Zebrafish: a key to fighting human muscle disease
Why is one animal bigger? Why does one tree grow taller? These are the kinds of questions that preoccupied the young mind of new Fellow of the Australian Academy of Science, Professor Peter Currie. But, like most young kids, he did not quite know what he wanted to be yet.
“My mother always said I was very good at pulling things apart, but not so good at putting them back together,” he says. “She encouraged me to be an engineer in case the process could be reversed.” But as it turns out, Currie was just interested in how things work. “I guess we are all scientists because of that,” he says. “Every child is a young scientist.”
Models for discovery
Since then, Currie has managed to satisfy his insatiable childhood curiosity through his research in developmental evolutionary biology. World renowned in his field, Currie studies the genetic basis of skeletal muscle stem cell action during development, evolution, regeneration and disease.
His research discoveries have focused on the zebrafish as a model to define the genetic and evolutionary basis for muscle formation and growth. Currie has played a key role globally in developing zebrafish as a disease model for human muscle disease and regeneration biology. He hopes to use these models to create new therapies for muscular dystrophy by correcting the dynamics of the muscle stem cells that go wrong in these patients.
Currie sees the process of discovery and understanding as addictive—a bit like a drug. “Of course, your ignorance always stretches out before you, and it's a humbling fact that when you embrace information and learn things, the next step is always a bigger one than the one that you've just stepped on.”
Developmental biology is the study of how different tissues arise from the embryo. Once one understands that process and can manipulate it, any cell in the body may be turned into any tissue.
Manipulating stem-cells for muscle regrowth
Researchers in Currie’s field have been able to do just that—taking skin cells from our own body, de-differentiating them into a stem-cell-like states and turning them into other tissues. “That has been an incredibly exciting discovery in our field,” he says. A major health problem that many people develop as they age is muscle wasting, also called sarcopenia. It is inevitable that we will all become frail, which impacts our late-life livability and health span. “Rejuvenating our ability to create new muscle mass would impact nearly every person on the planet,” he says.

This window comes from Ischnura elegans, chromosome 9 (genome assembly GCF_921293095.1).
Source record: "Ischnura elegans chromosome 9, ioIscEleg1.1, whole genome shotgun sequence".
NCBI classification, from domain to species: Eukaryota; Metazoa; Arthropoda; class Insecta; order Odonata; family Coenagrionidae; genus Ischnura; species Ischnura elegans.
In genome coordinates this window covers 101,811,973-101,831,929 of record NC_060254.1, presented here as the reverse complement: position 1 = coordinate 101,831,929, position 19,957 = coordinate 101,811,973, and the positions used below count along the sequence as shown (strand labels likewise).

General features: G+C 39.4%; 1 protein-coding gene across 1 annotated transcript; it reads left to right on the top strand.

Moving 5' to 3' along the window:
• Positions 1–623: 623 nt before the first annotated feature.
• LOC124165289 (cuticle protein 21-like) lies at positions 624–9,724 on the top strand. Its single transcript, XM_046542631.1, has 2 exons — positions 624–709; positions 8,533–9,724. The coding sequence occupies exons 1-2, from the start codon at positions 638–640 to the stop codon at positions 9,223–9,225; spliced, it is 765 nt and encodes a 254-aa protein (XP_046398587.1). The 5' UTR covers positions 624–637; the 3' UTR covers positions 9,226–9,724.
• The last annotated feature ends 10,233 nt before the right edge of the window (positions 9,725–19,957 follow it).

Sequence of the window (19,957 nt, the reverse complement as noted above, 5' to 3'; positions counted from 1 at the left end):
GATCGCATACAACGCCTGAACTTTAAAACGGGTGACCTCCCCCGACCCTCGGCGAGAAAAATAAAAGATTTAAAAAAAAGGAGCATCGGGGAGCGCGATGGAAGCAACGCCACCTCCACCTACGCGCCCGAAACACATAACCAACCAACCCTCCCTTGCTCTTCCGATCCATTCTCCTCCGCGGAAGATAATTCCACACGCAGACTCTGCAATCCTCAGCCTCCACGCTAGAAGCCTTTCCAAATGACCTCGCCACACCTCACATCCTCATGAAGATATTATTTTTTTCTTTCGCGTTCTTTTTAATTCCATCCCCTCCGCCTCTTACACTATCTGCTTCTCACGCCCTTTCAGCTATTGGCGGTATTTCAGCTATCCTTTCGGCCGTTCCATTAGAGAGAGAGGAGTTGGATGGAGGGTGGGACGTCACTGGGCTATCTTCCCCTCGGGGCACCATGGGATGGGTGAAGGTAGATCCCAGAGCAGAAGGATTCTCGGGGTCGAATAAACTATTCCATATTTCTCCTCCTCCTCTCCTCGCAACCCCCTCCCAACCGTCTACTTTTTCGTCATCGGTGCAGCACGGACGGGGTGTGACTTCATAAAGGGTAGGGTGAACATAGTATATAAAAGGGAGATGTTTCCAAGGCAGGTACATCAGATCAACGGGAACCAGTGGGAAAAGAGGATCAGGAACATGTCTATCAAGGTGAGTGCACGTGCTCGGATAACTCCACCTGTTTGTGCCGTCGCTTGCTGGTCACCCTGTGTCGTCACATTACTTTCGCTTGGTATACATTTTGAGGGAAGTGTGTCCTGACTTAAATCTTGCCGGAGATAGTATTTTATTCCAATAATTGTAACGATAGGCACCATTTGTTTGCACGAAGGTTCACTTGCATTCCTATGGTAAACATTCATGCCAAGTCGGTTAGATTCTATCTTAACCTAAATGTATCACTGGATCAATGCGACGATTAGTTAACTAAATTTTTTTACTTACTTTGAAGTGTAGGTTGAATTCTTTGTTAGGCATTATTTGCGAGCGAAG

Currie wants to understand how muscle stem cells make muscle in the first place, how this can go wrong in disease, and how muscle stem cells can be harnessed to rebuild muscle mass.
“Ultimately, each individual researcher is motivated by their own intellectual goals, and mine is a fundamental, operational one,” he says. “How do these stem cells build an animal? How do they survive and maintain themselves? And what goes wrong in disease?”
Currie would be delighted if the methods he is using ended up in the clinic, however his main motivation as a scientist is his own intellectual curiosity about the processes that he is trying to understand.
His curiosity has only grown stronger over his career. “Before I die, I want to be able to answer some of these questions. I think that is the desire of every scientist. In fact, I think that desire is in every person. Our native curiosity about the world around us gets beaten down by the sheer practicalities of living. I think if we were unburdened, all of us would be scientists in some way or another. We all want to know something.”